﻿ Euler Math Toolbox - Examples

# B-Splines

by R. Grothmann

In this notebook, we demonstrate techniques to compute such complicated things as B-splines.

First, we start with the Haar function, which is the B-spline of order 0 on a set of knots, 1 on [t[k],t[k+1]].

```>function N0 (x,k,t) := x>=t[k] && x<t[k+1]
```

We can recursively apply the Cox formula for B-Splines. However, we must be careful not to divide through 0. Also, we must make sure, the function works for a vector x. Since t is also a vector, we protect it from being mapped.

```>function map N (x,k,n;t) ...
## B-Spline on t[k:k+n+1] in x.
if n<=0 then return N0(x,k,t); endif;
if x<=t[k] then return 0;
else if x<t[k+n+1] then
sum=0;
if t[k]<t[k+n] then
sum=sum+N(x,k,n-1,t)*(x-t[k])/(t[k+n]-t[k]);
endif;
if t[k+1]<t[k+n+1] then
sum=sum+N(x,k+1,n-1,t)*(t[k+n+1]-x)/(t[k+n+1]-t[k+1]);
endif;
return sum;
endif;
return 0;
endfunction
```
```>plot2d("N";1,2,[1,2,3,4],a=1,b=4):
``` It does also work for multiple knots.

```>plot2d("N";1,2,[1,1,1,4],a=1,b=4):
``` This function is already contained in Euler Math Toolbox. But it takes less effort and defines the spline recursively by with a small epsilon. This avoids to check for the situation of x. The recursion formula can be applied immediately for row vectors x.

```>plot2d("nspline";2,2,[1,1,1,4,5],a=1,b=5):
``` Let us write a function, plotting all B-Splines for a set of knots.

```>function plotall (t,n) ...
// set the plot window:
plot2d(none,a=min(t)+epsilon,b=max(t)-epsilon,c=0,d=1);
loop 1 to cols(t)-n-1
end
return plot();
endfunction
```
```>plotall([1,1,1,2,3,4,4,4],2):
``` The B-splines add to 1. We compute all B-splines (row 1:m) at x-values (columns) and add the columns to get the sum.

Since NSpline() does vectorize to column vectors k the matrix language can be used.

```>x=0:0.01:5; t=[1,1,1,2,3.1,4,4,4]; k=1:5;  ...
y=sum(nspline(x,k',2,t)')'; ...
plot2d(x,y,thickness=2):
``` # Pseudo Interpolation

We can now approximate a function f() with splines by pseudo-interpolation. Here, the spline N[k] is the B-spline around t[k].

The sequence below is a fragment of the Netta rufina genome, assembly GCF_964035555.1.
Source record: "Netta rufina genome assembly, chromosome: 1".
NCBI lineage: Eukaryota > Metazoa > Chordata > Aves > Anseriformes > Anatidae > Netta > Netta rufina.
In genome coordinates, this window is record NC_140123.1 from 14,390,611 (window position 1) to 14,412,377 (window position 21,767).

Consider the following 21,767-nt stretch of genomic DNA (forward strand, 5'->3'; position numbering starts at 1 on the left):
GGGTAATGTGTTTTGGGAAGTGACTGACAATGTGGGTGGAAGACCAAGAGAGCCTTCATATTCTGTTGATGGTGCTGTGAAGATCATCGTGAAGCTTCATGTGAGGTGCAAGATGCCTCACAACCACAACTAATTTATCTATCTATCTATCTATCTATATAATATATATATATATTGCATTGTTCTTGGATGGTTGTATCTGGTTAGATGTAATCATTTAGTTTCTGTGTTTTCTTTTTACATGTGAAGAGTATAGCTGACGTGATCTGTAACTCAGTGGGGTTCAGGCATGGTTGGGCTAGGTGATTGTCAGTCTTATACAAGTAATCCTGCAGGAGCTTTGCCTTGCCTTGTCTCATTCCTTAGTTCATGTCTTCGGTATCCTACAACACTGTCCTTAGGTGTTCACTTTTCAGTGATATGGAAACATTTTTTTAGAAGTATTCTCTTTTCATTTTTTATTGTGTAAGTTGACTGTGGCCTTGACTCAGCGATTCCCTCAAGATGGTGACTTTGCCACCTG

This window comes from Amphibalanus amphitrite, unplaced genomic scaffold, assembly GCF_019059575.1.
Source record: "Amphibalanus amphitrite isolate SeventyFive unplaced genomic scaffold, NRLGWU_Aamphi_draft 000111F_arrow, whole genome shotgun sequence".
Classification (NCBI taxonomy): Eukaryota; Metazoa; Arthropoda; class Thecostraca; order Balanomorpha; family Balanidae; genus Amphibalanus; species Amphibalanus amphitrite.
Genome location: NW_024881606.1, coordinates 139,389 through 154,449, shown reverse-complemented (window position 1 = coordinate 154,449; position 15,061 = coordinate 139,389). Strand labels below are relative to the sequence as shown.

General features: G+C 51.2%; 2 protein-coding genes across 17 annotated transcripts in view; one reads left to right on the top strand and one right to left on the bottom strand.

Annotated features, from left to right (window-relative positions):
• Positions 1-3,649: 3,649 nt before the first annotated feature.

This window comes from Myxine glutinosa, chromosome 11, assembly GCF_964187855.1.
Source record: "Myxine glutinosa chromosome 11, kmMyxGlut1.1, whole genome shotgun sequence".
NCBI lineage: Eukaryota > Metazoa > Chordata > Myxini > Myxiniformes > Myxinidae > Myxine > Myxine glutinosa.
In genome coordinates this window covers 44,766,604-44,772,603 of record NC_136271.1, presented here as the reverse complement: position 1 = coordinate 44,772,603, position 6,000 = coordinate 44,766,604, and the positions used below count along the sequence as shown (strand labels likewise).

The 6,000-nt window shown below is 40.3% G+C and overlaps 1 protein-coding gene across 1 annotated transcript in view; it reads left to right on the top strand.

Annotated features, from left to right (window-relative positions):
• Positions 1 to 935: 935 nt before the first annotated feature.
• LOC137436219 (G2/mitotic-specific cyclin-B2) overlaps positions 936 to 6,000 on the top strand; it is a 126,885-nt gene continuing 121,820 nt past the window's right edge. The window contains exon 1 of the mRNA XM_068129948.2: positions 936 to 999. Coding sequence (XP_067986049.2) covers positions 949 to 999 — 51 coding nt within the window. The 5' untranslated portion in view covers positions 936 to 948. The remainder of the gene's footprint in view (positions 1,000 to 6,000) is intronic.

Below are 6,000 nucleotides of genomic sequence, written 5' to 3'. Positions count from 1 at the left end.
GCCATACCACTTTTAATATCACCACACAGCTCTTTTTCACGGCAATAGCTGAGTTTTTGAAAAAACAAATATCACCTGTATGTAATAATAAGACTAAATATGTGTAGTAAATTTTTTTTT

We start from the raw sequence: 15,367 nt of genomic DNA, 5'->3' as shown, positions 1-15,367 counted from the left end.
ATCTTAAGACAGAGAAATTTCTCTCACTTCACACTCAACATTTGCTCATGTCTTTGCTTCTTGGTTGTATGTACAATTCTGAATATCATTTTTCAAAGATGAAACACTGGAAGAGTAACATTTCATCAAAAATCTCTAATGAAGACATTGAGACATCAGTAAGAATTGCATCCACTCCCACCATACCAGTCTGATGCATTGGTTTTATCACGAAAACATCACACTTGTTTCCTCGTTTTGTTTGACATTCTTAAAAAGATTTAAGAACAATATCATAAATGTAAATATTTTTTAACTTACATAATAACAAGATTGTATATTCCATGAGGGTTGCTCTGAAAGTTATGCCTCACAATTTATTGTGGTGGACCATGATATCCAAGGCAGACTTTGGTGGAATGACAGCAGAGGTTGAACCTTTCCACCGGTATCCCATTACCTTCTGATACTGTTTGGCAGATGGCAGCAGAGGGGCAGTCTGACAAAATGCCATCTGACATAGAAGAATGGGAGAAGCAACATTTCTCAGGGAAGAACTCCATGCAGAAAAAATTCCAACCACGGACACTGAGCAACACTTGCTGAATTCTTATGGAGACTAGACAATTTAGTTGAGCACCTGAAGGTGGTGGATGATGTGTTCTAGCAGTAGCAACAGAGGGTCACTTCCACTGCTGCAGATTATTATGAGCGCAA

We first compute a matrix of B-Spline values for all a set of cubic B-Splines, which add to 1 on [0,1]. By construction, the last Spline with the knots [0.9,1,1,1,1] will be 0 in x=1. We fix that manually.

```>t1=0:0.1:1; t=0|0|0|t1|1|1|1; x=0:0.01:1;  ...
B=nspline(x,(1:cols(t)-4)',3,t); B[-1,-1]=1; ...
plot2d(x,B,a=0,b=1.2):
``` The Pseudo-Interpolation has the property that the derivative is 0 in x=0 and x=1. So the direct approach here is useful only in special situations.

```>function f(x) := linsplineval(x,[0,0.2,0.5,0.8,1],[1,2,1,2,1]); ...
plot2d(x,f(x)); ...
``` # B-Spline Curves

Now we write a function, which computes a B-spline curve with support polygon through K (2xm or 3xm). The function will vectorize to x.

```>function BSplineCurve (x,t,K) ...
n=cols(t)-cols(K)-1;
y=zeros(rows(K),cols(x));
loop 1 to rows(K)
y[#]=sum(K[#]*nsplinemap(x',1:cols(K[#]),n;t))';
end
return y;
endfunction
```

Another function to plot the control polygon.

```>function plotPolygon (K,add=1) ...
endfunction
```

Let us test everything.

```>t=[1,1,1,2,3,3,3]; K=[0,1,1,-1;1,1,-1,-1]; ...
x=linspace(1.001,2.999,300); ...
y=BSplineCurve(x,t,K); ...
plot2d(y,y,a=-1.1,b=1.1,c=-1.1,d=1.1); ...
plotPolygon(K):
``` # Nurbs

Now, we can combine everything to compute Nurbs. We need a vector of non-zero weights. Then we can compute the three dimensional Spline and project to z=1.

```>function NurbsCurve (x,t,K,w) ...
Kw=w*K_w;
y=BSplineCurve(x,t,Kw);
y=y/y;
return y[1:2];
endfunction
```
```>w=[1,3,1/2,1]; y=NurbsCurve(x,t,K,w);
```

The nurbs are closer to the corners with higher weights.

```>plot2d(y,y,add=1,color=4):
``` In the following anaglyph plot, we show the three dimensional weighted curve and its projection.

```>y=BSplineCurve(x,t,K*w_w); h=y/y; ...
plot3d(y_h,y_h,y_h, ...
>lines,angle=-15°,>anaglyph,zoom=3.4):
``` Examples